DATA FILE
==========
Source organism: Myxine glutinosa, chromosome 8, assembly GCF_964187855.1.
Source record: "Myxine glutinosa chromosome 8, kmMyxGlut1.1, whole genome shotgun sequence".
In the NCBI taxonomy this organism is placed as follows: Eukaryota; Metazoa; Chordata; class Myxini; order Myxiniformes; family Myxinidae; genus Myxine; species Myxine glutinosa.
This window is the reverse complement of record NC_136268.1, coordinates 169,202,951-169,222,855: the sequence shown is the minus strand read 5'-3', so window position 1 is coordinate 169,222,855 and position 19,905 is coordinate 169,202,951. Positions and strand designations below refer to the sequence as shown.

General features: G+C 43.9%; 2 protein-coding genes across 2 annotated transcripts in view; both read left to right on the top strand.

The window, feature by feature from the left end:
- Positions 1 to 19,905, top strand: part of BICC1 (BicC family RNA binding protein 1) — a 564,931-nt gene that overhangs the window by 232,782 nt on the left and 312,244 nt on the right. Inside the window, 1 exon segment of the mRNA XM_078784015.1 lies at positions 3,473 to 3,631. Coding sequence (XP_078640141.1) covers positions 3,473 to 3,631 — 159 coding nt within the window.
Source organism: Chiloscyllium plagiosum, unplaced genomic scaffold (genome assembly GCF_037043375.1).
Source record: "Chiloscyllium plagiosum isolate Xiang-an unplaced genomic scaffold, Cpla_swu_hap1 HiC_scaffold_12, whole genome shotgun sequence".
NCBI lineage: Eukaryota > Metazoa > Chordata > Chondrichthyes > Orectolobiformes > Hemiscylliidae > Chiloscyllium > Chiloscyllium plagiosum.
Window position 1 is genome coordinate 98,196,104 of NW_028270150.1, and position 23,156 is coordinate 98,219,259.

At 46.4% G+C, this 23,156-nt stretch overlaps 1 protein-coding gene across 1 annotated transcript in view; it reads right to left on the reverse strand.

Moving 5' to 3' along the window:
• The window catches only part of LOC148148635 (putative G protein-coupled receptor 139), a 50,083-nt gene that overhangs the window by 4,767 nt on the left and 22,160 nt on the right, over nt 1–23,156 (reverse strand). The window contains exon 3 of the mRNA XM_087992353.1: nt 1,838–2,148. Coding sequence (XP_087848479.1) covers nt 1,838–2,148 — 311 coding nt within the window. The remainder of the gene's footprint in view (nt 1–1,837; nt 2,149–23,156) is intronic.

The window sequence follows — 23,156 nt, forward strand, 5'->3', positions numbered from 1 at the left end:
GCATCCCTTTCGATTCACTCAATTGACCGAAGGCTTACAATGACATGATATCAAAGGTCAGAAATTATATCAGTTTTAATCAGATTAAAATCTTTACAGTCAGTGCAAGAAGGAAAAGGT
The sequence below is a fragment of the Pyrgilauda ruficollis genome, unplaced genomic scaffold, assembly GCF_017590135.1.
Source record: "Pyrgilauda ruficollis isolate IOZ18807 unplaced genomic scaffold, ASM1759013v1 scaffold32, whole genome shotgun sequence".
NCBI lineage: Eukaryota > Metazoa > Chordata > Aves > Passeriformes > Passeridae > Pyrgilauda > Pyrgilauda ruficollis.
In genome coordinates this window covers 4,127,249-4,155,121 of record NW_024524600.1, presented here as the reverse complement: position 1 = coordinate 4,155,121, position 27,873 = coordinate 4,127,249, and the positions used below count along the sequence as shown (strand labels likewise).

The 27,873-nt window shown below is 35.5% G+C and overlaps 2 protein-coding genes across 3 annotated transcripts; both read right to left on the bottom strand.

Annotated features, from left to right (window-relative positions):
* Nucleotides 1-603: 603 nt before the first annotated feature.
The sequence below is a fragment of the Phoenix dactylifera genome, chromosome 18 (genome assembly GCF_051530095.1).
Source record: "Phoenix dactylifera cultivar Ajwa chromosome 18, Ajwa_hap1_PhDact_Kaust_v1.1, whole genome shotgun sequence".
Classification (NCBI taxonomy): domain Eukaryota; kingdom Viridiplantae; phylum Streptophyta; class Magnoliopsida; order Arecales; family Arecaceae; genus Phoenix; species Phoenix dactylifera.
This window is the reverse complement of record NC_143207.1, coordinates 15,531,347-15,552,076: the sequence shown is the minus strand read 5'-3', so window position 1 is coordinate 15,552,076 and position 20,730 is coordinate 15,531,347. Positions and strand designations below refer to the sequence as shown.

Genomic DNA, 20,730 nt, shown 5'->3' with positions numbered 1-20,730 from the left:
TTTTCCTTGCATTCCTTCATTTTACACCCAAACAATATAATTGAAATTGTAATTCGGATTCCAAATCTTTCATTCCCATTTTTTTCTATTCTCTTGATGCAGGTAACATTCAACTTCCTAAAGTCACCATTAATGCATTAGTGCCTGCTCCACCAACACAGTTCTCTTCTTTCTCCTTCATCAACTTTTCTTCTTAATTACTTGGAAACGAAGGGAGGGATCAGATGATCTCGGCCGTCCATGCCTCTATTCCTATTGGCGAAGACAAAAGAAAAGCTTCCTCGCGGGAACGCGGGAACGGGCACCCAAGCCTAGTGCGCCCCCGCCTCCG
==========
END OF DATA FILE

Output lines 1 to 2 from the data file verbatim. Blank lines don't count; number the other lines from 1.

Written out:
Source organism: Myxine glutinosa, chromosome 8, assembly GCF_964187855.1.
Source record: "Myxine glutinosa chromosome 8, kmMyxGlut1.1, whole genome shotgun sequence".